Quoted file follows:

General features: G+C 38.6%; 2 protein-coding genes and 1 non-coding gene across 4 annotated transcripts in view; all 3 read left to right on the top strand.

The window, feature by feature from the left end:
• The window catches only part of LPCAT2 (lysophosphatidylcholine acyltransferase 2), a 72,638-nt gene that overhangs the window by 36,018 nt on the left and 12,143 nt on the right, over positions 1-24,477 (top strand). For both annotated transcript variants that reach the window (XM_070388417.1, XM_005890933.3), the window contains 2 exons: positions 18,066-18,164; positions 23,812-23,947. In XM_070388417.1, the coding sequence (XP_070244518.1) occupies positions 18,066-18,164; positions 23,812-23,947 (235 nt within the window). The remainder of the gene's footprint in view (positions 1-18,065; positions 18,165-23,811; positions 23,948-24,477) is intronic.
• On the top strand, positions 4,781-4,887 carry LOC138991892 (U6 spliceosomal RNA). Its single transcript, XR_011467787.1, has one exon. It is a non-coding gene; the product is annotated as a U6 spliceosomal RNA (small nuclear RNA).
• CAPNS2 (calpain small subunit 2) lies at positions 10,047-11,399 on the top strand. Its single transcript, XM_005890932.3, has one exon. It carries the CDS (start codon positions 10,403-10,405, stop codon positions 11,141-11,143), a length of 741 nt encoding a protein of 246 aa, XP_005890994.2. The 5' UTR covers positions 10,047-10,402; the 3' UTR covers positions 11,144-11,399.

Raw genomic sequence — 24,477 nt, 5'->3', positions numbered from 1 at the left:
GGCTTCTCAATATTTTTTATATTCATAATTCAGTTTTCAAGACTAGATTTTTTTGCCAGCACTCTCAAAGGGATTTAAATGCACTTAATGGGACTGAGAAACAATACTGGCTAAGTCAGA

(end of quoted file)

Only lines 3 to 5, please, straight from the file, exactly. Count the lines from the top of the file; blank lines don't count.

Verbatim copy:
• The window catches only part of LPCAT2 (lysophosphatidylcholine acyltransferase 2), a 72,638-nt gene that overhangs the window by 36,018 nt on the left and 12,143 nt on the right, over positions 1-24,477 (top strand). For both annotated transcript variants that reach the window (XM_070388417.1, XM_005890933.3), the window contains 2 exons: positions 18,066-18,164; positions 23,812-23,947. In XM_070388417.1, the coding sequence (XP_070244518.1) occupies positions 18,066-18,164; positions 23,812-23,947 (235 nt within the window). The remainder of the gene's footprint in view (positions 1-18,065; positions 18,165-23,811; positions 23,948-24,477) is intronic.
• On the top strand, positions 4,781-4,887 carry LOC138991892 (U6 spliceosomal RNA). Its single transcript, XR_011467787.1, has one exon. It is a non-coding gene; the product is annotated as a U6 spliceosomal RNA (small nuclear RNA).
• CAPNS2 (calpain small subunit 2) lies at positions 10,047-11,399 on the top strand. Its single transcript, XM_005890932.3, has one exon. It carries the CDS (start codon positions 10,403-10,405, stop codon positions 11,141-11,143), a length of 741 nt encoding a protein of 246 aa, XP_005890994.2. The 5' UTR covers positions 10,047-10,402; the 3' UTR covers positions 11,144-11,399.